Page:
In the ensuing seconds, he established roll stability,
This statement ignores the fact that it took almost 30 seconds of frightening overcontrol to establish roll stability, and what enabled that stability was the reduction of roll gain resulting loss of airspeed..
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Old 27th Feb 2017, 16:49
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Would you classify that thirty seconds as "jet upset"? If so, I would agree, and acknowledge that as the beginning of the Loss of Control? Especially so if the focus on Roll recovery cost airspeed and Pitch awareness? Where was FO Robert? Aside... Was Roll ever effectively managed? Captain remarked on it....

Back to interface of man and machine...
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Old 27th Feb 2017, 17:09
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"Icepack, I do agree with your observation that one should be gentle with the controls at high altitude. One should be gentle at all times with transport aircraft! It was this same, sage advice that D. P. Davies offered in Handling the Big Jets, (editions 1967 - 1971). I believe that most experienced pilots on these aircraft know this and respond appropriately. "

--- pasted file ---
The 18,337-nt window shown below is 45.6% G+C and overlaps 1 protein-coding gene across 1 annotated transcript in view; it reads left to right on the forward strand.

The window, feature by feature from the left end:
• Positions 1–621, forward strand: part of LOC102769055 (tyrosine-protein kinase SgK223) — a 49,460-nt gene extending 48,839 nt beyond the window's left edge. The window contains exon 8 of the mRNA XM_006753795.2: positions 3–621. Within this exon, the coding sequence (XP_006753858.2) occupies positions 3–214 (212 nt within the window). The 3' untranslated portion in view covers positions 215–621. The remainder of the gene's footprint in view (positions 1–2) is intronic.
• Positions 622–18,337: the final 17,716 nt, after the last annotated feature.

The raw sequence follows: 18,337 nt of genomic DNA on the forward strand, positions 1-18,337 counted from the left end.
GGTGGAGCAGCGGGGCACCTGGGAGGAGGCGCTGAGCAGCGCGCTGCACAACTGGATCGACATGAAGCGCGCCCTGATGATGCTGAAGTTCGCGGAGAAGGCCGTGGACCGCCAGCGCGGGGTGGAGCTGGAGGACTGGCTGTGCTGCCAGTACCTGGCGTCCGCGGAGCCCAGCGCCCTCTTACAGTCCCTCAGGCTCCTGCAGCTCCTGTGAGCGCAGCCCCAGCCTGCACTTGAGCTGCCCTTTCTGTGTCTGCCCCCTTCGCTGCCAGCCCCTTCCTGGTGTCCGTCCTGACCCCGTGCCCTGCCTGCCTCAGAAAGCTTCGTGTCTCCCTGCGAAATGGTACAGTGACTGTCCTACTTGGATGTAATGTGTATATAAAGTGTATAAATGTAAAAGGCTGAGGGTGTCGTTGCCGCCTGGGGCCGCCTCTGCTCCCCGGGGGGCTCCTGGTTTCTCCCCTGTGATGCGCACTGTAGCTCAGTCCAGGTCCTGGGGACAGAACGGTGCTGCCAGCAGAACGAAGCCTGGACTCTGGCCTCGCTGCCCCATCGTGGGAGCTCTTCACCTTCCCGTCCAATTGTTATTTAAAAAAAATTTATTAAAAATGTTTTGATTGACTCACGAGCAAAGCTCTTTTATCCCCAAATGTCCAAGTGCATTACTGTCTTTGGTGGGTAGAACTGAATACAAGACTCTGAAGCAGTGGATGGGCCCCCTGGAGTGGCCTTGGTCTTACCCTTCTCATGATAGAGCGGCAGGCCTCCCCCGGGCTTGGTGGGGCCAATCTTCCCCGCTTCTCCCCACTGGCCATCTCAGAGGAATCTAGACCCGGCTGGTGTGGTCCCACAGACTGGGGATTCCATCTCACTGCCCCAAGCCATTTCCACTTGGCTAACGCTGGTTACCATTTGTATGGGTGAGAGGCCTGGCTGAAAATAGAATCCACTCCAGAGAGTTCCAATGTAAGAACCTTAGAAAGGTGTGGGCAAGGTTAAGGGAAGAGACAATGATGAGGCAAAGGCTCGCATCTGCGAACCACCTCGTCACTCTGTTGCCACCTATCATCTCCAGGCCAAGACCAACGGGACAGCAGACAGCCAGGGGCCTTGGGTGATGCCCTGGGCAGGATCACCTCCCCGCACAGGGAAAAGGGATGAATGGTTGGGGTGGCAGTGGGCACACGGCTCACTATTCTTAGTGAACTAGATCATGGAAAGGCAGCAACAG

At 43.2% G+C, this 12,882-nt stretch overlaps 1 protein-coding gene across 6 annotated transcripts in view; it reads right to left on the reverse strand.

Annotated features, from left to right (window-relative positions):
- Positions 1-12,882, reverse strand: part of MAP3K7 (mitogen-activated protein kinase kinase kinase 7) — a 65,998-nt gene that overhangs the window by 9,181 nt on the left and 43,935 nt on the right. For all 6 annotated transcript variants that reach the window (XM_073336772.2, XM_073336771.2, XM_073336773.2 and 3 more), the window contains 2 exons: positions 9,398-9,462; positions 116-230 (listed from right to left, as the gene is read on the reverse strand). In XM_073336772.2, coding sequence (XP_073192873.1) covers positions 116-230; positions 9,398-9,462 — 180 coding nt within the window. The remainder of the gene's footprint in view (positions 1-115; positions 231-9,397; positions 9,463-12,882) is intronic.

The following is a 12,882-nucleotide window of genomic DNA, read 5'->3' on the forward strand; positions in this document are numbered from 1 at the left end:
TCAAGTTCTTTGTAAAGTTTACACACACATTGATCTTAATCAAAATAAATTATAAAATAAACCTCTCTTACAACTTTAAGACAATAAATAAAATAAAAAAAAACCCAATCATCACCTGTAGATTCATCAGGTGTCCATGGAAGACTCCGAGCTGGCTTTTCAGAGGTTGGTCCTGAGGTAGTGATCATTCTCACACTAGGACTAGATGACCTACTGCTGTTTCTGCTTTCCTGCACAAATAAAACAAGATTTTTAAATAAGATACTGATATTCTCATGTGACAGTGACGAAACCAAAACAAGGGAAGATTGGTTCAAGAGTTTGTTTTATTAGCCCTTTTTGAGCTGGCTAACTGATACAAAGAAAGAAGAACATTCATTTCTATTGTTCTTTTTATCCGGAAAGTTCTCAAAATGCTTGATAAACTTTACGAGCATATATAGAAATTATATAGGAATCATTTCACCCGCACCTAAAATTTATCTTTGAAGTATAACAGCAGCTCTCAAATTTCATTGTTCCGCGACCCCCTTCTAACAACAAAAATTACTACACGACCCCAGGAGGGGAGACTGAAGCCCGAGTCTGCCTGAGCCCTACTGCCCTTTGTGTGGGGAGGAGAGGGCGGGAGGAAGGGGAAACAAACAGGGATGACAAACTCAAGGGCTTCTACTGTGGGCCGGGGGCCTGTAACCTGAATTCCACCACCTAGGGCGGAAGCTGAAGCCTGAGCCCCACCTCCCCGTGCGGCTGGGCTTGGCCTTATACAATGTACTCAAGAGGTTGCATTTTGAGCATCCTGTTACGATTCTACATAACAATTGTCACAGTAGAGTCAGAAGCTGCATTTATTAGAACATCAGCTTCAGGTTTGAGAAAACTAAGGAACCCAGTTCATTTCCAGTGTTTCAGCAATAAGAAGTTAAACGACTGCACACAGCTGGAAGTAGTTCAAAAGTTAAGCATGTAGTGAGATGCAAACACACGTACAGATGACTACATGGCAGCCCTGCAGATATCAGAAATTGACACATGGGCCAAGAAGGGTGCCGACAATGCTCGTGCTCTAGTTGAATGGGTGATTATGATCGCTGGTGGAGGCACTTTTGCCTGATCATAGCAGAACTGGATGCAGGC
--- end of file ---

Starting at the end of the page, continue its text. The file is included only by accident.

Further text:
Does that still apply, when many younger pilots of FBW transports now have no experience of hand-flying any jet at high altitude, even with a fully-functional EFCS ?
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Old 27th Feb 2017, 17:16
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Originally Posted by Concours77
When did the crew recognize and acknowledge the cause of the problem, and the aircraft's response to it?
Shortly before impact, it seems. If you have read the transcript in the BEA report, Captain DuBois recognized that something had gone horribly wrong with his "impossible" at 02 12 43,8 on the CVR. As they went through their problem solving efforts, clear identification of the problem seems to have eluded the crew.
Extracted from the CVR Trascript provided in Appendix 1 to the report
2 h 10 min 03 2 h10 min 04,6 Cavalry charge (autopilot disconnection warning)
2 h 10 min 06,4 Bonin | I have the controls
2 h 10 min 11,0 SV | stall
2 h 10 min 22,1 Robert | alternate law protections- (law/low/lo)